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Photographer: Kate Silber

The Honor Code Failed. What now?

By Andrew Eaddy and Ellen Schoder

The past few days have been a whirlwind for students on campus, who learned Wednesday evening that the Honor Code had not been ratified and now try to figure out what Special Plenary will look like. Students on campus have not been through a Special Plenary yet during their time at Haverford, so organizers have to figure out how Special Plenary has worked in the past, and to put together an event that will get 75% of students on campus – the amount needed to reach quorum at Special Plenary – to show up. Special plenary is scheduled for April 8.

The Honor Code failed to reach quorum by 0.25% of the student body. The Honor Code will not exist in six weeks, unless a new Honor Code is ratified at Special Plenary.

“I’m a little disheartened that not enough people voted,” said Arlene Casey ‘19, Honor Council Co-Chair. “While I wasn’t surprised by the number of people who chose not to ratify, I was hoping that we would get a better turnout in the number of people voting because I think it’s an opportunity to have your opinions heard and make a stand on what you think the Honor Code or Haverford should look like.”

What actually happened?

Although the failure to ratify the Code has raised a lot of issues, the news was not entirely surprising. Last week, after the polls to ratify the Code had closed, students received an email saying that students studying abroad had not been accounted for in the original ratification process. The email stated that students on campus had reached quorum, but that the Elections Coordinator would have to gather the email addresses of students studying abroad, send them the poll, and add their votes to the results.

Rudy Hernandez ‘20, the Elections Coordinator, said that he had obtained a list of students to send the polls to from the registrar earlier in the semester, but it wasn’t until after the ratification process had been run that people realized that study abroad students had been left out.

From there, he said, the situation got slightly more complicated.

“Our confusion lied in that in the Constitution it’s not very explicitly stated whether or not all students need to be included or all students on campus need to be included only,” Hernandez said. Over the past few years, study abroad students have not been included in the ratification process.

Casey said that, before taking students studying abroad into account, 861 students, or 68.4%, of the student body had voted – letting us slip past the two-thirds of the student body needed to reach quorum. She said that in this initial vote, 503 students had supported the Honor Code without objections, 140 had voted with objections, and 218 voted against the Code. The Honor Code would be ratified if two-thirds of the student body vote for the Honor Code, either with or without objections.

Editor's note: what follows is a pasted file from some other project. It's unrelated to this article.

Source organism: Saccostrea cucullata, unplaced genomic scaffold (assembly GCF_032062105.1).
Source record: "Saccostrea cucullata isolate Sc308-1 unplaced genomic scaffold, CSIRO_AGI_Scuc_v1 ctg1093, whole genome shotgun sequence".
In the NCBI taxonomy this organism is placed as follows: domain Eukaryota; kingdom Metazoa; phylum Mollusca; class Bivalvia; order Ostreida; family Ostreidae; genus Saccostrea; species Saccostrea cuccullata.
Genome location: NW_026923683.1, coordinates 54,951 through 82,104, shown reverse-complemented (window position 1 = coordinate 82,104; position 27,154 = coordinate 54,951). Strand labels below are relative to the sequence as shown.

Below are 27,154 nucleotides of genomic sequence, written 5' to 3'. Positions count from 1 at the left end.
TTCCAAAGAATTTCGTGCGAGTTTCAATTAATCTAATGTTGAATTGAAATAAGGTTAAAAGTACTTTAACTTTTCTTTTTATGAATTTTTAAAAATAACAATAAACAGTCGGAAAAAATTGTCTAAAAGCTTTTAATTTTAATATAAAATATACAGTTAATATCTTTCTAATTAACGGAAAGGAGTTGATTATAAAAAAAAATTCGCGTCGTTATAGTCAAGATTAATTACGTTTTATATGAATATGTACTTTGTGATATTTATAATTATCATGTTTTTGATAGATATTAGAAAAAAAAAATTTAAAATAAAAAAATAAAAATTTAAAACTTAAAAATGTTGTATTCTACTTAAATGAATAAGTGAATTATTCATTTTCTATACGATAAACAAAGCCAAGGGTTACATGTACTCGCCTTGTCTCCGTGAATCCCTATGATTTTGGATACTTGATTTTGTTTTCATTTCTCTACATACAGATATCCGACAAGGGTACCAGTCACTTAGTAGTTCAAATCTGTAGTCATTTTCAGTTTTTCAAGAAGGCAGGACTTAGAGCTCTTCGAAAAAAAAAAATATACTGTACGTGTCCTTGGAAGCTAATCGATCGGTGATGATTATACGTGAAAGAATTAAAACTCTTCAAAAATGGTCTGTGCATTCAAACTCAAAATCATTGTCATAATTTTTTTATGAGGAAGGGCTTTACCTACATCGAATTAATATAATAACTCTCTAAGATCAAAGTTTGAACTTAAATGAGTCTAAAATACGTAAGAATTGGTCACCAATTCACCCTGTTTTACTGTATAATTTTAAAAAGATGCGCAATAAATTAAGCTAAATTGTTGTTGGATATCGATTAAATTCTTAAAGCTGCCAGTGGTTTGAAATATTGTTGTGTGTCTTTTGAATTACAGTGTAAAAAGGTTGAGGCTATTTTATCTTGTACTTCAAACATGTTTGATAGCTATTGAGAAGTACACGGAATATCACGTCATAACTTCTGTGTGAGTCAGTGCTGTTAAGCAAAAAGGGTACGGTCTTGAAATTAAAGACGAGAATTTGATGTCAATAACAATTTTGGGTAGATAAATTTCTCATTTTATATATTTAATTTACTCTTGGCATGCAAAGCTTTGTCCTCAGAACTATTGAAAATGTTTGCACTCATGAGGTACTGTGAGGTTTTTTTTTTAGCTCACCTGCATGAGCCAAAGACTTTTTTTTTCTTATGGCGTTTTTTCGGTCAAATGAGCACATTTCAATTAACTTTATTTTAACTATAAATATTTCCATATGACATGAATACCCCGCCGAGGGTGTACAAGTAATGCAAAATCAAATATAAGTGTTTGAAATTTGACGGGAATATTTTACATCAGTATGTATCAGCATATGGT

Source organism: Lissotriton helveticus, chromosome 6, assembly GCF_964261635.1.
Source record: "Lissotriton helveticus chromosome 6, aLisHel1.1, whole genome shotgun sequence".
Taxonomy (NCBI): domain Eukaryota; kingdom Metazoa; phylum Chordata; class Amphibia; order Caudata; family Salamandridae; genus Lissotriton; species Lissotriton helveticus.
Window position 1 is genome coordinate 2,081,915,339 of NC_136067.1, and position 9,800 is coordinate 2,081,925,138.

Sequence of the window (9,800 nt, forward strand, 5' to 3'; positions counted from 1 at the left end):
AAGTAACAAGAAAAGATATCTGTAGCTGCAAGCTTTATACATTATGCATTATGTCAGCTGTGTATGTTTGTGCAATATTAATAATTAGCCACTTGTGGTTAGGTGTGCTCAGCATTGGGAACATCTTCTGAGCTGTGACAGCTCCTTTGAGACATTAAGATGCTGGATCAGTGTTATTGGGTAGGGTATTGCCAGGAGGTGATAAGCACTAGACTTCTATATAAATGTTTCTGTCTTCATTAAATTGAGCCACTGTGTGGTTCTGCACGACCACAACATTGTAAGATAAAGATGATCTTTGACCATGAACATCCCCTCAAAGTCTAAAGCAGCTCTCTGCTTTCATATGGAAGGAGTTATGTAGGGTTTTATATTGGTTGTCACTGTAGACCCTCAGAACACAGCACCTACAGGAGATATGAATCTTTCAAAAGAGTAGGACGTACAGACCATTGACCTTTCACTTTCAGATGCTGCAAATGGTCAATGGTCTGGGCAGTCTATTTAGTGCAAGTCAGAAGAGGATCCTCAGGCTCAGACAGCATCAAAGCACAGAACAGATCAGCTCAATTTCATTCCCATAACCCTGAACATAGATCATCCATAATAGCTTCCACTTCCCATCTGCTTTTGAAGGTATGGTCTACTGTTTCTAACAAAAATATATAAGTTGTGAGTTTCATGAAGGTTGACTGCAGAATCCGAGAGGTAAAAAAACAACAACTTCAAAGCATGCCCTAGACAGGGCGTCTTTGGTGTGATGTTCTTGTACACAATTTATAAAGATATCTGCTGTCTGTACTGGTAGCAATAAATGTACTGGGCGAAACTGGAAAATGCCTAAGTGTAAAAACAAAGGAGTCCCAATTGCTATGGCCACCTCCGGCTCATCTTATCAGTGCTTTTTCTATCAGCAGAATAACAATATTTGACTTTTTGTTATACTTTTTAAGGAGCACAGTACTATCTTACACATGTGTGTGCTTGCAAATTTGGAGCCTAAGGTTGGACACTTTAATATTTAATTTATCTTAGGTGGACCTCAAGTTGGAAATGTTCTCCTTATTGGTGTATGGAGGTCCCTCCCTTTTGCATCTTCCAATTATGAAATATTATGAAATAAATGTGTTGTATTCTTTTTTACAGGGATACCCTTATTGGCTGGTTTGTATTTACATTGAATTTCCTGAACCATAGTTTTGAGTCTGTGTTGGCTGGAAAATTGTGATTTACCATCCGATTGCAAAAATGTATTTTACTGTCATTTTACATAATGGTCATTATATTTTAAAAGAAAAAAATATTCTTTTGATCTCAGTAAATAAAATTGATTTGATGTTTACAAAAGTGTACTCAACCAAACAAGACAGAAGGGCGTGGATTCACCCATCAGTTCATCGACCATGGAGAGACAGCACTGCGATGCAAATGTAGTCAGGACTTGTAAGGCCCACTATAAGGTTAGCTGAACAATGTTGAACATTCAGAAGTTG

When the 68 students studying abroad were added to the mix, the numbers looked a little different. Of those students, 19 voted, with 7 voting for the Code without objections and 5 with objections. According to those numbers, quorum had not been reached, and the Honor Code failed.

“I think the fact that people thought we reached quorum because we had reached quorum for the [on-campus students] may have made made some people not vote, but I’m not sure if that’s an influence,” said Casey. “Since we were already so close anyway, it may not have made a difference.”

Was it constitutional?

Some have raised questions about the way the ratification process was run.

“While I think deciding to include students studying abroad in the Honor Code Ratification process from here on out is a perfectly reasonable (and even preferable) route, I do not think making that call in the middle of an ongoing ratification process is constitutionally viable,” wrote Chris Hadad ’17, a former Honor Council Co-Chair and Librarian, and Elections Coordinator, via email. “This is something I expressed to Honor Council during this year’s process. The text of the constitution includes no recourse for righting procedural issues with the Honor Code Ratification process. It merely calls on us to run the ratification on the fourth and fifth days following Plenary, and publish results at its conclusion. There is no text in the constitution permitting extending, re-opening, or otherwise altering the ratification process once it begins.” Hadad cited section 8.03 of the constitution, which does not apply to the ratification of the Honor Code, but does provide a framework for understanding how elections should be re-run if a mistake is made during the election.

According to this section of the constitution, “In the event that elections of the officers to the Students’ Association are suspected to be flawed or procedurally illegitimate, the election can be declared illegitimate and its results voided by a majority vote of a  plenary session of the Students’ Association. Students’ Council will call a Plenary session for this purpose at its own discretion or on  the petition of twenty percent (20%) of the Students’ Association.” The Constitution does not state how to handle procedural issues with the ratification of the Honor Code. Honor Council and Students’ Council chose to re-run the ratification with the study abroad students included.

Hadad added: “I certainly see the wisdom in wanting to include the votes and comments of students abroad at this point, but also feel invoking a process outside the constitution to get those results just means skirting the constitution twice, rather than once, in order to achieve the originally desired outcome. When a mistake is made, sometimes it is best to accept it and move forward, if we are given no textual recourse, in order to make sure transparency with the community and adhering to the letter of the document (on what to do in that moment moving forward) are held paramount.”

What happens next?

Although the Honor Code failed, students will have another chance to ratify it at Special Plenary. Within a few hours of the announcement that the Honor Code had failed, 530 students had signed the petition to call a Special Plenary, easily getting the 40% of the student body needed to do so. In fact, so many students tried to fill out the petition to call Special Plenary that it temporarily crashed.

Later that night, the Students’ Council (SC) Co-Presidents sent another email to the community, outlining the next steps for proposing resolutions.

“In order to ensure that as much discussion and student voice as possible is incorporated to the proposed changes to the Code, we will be convening a committee that will serve to be the point group for writing proposed resolutions,” the SC Co-Presidents wrote in the email. “This committee will be composed of 8-10 students and be served with the task of reaching out to as much of the student body as possible and writing resolutions to bring to Special Plenary that address student concerns.”

According to the email, students can bring a resolution to the Committee or propose one on their own. There will also be an open forum on March 5 in the Swarthmore Room of the Dining Center to discuss this process.